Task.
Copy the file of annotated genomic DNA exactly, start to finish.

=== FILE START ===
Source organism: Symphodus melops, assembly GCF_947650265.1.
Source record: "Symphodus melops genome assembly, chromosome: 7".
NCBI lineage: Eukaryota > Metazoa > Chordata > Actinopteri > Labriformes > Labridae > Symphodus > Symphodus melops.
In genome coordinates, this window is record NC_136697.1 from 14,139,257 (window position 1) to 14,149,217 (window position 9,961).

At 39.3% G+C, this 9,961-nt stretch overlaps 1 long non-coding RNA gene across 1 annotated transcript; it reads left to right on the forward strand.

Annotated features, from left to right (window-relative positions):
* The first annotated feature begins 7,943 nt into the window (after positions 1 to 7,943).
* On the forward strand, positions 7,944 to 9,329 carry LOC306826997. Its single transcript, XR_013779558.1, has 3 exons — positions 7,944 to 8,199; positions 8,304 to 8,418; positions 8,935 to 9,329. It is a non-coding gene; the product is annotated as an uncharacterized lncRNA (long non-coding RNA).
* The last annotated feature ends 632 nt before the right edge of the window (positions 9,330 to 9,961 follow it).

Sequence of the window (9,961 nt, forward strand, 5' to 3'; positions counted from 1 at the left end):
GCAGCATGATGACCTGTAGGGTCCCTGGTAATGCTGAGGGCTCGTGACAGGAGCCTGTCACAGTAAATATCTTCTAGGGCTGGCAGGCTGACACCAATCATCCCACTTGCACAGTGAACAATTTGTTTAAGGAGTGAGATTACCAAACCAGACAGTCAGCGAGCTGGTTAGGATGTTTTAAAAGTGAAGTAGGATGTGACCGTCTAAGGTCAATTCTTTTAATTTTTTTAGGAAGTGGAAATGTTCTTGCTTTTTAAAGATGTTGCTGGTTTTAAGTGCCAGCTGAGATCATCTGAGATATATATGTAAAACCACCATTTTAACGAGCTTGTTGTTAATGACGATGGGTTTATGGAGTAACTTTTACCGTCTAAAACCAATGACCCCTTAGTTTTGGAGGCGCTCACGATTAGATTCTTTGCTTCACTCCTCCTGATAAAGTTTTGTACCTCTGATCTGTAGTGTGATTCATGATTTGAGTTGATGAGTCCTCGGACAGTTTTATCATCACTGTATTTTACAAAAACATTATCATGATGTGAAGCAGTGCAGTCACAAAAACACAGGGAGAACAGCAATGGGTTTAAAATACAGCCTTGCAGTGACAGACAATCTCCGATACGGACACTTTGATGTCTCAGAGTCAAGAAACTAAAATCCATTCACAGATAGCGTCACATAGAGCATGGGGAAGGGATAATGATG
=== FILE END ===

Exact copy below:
Source organism: Symphodus melops, assembly GCF_947650265.1.
Source record: "Symphodus melops genome assembly, chromosome: 7".
NCBI lineage: Eukaryota > Metazoa > Chordata > Actinopteri > Labriformes > Labridae > Symphodus > Symphodus melops.
In genome coordinates, this window is record NC_136697.1 from 14,139,257 (window position 1) to 14,149,217 (window position 9,961).

At 39.3% G+C, this 9,961-nt stretch overlaps 1 long non-coding RNA gene across 1 annotated transcript; it reads left to right on the forward strand.

Annotated features, from left to right (window-relative positions):
* The first annotated feature begins 7,943 nt into the window (after positions 1 to 7,943).
* On the forward strand, positions 7,944 to 9,329 carry LOC306826997. Its single transcript, XR_013779558.1, has 3 exons — positions 7,944 to 8,199; positions 8,304 to 8,418; positions 8,935 to 9,329. It is a non-coding gene; the product is annotated as an uncharacterized lncRNA (long non-coding RNA).
* The last annotated feature ends 632 nt before the right edge of the window (positions 9,330 to 9,961 follow it).

Sequence of the window (9,961 nt, forward strand, 5' to 3'; positions counted from 1 at the left end):
GCAGCATGATGACCTGTAGGGTCCCTGGTAATGCTGAGGGCTCGTGACAGGAGCCTGTCACAGTAAATATCTTCTAGGGCTGGCAGGCTGACACCAATCATCCCACTTGCACAGTGAACAATTTGTTTAAGGAGTGAGATTACCAAACCAGACAGTCAGCGAGCTGGTTAGGATGTTTTAAAAGTGAAGTAGGATGTGACCGTCTAAGGTCAATTCTTTTAATTTTTTTAGGAAGTGGAAATGTTCTTGCTTTTTAAAGATGTTGCTGGTTTTAAGTGCCAGCTGAGATCATCTGAGATATATATGTAAAACCACCATTTTAACGAGCTTGTTGTTAATGACGATGGGTTTATGGAGTAACTTTTACCGTCTAAAACCAATGACCCCTTAGTTTTGGAGGCGCTCACGATTAGATTCTTTGCTTCACTCCTCCTGATAAAGTTTTGTACCTCTGATCTGTAGTGTGATTCATGATTTGAGTTGATGAGTCCTCGGACAGTTTTATCATCACTGTATTTTACAAAAACATTATCATGATGTGAAGCAGTGCAGTCACAAAAACACAGGGAGAACAGCAATGGGTTTAAAATACAGCCTTGCAGTGACAGACAATCTCCGATACGGACACTTTGATGTCTCAGAGTCAAGAAACTAAAATCCATTCACAGATAGCGTCACATAGAGCATGGGGAAGGGATAATGATG